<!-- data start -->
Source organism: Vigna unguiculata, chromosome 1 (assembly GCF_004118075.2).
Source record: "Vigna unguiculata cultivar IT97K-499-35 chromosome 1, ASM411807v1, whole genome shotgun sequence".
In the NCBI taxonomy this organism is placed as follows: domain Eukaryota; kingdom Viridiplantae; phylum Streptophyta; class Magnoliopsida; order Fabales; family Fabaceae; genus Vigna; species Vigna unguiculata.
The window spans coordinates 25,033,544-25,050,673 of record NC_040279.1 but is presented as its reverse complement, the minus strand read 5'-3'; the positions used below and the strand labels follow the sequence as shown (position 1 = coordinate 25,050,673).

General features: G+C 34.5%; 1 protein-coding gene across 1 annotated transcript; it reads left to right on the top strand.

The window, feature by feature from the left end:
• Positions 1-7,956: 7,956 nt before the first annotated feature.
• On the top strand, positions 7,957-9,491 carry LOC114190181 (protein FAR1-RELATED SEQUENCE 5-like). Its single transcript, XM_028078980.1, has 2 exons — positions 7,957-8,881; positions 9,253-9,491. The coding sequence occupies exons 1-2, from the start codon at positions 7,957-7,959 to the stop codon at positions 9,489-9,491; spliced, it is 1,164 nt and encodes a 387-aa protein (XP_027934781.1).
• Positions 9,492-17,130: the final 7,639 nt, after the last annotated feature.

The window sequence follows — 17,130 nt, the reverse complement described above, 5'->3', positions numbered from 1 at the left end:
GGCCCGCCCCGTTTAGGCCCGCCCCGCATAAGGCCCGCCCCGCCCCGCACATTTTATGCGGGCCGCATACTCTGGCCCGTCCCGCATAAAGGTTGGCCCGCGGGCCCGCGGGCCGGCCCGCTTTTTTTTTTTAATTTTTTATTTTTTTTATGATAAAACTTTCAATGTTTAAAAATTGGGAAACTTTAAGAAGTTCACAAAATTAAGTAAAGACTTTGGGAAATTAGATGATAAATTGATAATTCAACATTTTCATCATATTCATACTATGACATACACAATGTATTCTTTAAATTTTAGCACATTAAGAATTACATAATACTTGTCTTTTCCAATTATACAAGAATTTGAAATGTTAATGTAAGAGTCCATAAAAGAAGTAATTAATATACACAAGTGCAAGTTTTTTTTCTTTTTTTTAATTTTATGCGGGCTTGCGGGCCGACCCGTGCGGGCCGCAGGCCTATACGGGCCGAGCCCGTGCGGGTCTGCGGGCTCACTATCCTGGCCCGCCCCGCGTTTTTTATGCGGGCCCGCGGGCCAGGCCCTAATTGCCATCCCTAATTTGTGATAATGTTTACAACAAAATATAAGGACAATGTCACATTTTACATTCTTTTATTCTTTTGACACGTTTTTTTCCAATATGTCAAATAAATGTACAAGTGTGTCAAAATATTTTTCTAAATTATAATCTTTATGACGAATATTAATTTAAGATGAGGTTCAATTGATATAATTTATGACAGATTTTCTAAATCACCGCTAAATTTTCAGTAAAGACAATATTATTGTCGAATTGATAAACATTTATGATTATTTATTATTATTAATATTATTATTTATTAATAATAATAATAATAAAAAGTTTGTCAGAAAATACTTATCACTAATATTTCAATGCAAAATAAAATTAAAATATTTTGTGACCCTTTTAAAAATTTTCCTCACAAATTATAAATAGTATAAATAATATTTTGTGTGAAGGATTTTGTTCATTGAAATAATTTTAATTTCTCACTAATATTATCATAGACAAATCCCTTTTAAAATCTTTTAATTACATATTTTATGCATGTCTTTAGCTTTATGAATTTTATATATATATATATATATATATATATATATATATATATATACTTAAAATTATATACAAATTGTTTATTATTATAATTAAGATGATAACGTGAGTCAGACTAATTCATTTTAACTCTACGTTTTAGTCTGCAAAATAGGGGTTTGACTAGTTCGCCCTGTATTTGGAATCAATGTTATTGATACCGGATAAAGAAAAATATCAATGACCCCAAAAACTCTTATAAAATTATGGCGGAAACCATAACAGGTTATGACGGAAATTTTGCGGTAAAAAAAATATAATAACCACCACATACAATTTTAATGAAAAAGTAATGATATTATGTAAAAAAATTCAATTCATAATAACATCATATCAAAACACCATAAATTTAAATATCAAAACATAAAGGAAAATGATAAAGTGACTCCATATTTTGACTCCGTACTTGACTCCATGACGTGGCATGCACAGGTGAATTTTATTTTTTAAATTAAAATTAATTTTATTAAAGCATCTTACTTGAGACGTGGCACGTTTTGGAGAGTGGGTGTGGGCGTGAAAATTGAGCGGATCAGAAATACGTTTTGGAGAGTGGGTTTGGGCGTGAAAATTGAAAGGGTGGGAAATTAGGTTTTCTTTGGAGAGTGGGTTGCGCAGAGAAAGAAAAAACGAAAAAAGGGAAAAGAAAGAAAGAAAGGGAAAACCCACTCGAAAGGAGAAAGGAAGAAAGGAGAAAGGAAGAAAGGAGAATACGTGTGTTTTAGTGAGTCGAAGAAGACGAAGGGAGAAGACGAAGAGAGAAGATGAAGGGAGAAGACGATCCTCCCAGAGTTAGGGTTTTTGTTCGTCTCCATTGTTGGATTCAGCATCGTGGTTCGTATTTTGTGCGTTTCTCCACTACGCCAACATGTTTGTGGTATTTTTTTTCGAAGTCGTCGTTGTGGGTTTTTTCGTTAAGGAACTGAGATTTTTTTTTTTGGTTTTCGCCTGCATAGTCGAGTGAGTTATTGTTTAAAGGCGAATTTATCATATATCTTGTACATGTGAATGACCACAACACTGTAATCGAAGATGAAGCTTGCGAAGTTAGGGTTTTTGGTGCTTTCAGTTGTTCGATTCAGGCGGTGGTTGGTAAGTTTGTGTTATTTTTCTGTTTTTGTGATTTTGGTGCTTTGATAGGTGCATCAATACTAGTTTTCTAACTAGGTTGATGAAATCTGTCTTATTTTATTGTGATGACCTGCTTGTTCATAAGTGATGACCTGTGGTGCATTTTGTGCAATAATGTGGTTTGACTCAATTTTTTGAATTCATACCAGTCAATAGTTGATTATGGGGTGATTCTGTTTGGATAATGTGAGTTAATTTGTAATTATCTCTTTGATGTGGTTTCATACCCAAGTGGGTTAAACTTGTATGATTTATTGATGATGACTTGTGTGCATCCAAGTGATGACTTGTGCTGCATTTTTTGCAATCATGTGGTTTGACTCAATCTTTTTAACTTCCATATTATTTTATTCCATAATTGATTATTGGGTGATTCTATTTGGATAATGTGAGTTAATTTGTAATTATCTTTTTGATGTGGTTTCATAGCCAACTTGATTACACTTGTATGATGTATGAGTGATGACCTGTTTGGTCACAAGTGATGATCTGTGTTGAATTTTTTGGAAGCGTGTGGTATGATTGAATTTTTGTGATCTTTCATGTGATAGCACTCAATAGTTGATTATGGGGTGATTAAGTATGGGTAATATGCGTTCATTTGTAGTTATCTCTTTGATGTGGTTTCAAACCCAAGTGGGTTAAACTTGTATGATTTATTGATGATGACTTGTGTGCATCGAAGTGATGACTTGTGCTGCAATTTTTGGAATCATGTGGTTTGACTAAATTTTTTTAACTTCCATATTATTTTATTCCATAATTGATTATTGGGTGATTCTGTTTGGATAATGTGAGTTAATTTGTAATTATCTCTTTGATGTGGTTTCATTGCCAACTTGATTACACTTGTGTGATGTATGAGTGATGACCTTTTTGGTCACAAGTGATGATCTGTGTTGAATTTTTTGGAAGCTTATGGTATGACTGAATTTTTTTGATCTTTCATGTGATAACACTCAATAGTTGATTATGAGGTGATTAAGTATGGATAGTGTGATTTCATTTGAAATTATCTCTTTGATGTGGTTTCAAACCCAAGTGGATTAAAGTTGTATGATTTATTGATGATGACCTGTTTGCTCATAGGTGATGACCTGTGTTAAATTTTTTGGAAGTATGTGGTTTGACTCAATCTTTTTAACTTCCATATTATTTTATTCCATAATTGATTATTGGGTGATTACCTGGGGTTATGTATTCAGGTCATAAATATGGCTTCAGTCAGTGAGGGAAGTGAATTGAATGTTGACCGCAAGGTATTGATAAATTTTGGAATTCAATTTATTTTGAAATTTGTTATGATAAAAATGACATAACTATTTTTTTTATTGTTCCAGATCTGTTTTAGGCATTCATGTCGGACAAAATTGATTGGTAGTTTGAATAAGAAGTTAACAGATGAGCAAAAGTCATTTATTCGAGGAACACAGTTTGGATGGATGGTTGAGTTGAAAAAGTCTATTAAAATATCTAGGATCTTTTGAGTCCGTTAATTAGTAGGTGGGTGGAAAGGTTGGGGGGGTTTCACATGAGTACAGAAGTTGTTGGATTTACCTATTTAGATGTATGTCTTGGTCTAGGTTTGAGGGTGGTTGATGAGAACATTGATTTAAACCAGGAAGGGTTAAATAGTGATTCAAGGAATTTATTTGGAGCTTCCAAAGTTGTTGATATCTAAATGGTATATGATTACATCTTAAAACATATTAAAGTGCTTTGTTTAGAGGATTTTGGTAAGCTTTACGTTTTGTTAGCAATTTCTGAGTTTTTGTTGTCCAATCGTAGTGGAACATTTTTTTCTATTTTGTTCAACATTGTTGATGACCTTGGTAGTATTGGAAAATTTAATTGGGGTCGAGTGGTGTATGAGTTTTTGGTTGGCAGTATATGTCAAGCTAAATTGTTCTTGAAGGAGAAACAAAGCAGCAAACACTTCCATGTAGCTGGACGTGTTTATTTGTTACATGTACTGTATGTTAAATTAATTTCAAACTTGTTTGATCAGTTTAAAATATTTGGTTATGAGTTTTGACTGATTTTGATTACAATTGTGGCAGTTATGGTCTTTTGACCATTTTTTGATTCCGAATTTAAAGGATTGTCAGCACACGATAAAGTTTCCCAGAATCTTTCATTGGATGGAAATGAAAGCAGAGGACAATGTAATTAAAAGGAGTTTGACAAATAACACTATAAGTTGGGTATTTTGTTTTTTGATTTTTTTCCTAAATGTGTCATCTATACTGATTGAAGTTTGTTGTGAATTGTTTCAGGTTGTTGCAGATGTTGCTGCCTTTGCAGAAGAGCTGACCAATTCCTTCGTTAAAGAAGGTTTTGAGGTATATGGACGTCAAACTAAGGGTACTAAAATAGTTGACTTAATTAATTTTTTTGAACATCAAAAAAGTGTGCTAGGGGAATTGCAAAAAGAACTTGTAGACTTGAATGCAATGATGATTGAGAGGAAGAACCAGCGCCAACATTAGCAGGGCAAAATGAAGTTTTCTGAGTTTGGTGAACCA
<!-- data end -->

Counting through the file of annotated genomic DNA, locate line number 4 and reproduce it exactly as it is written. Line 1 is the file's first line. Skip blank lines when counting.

The window spans coordinates 25,033,544-25,050,673 of record NC_040279.1 but is presented as its reverse complement, the minus strand read 5'-3'; the positions used below and the strand labels follow the sequence as shown (position 1 = coordinate 25,050,673).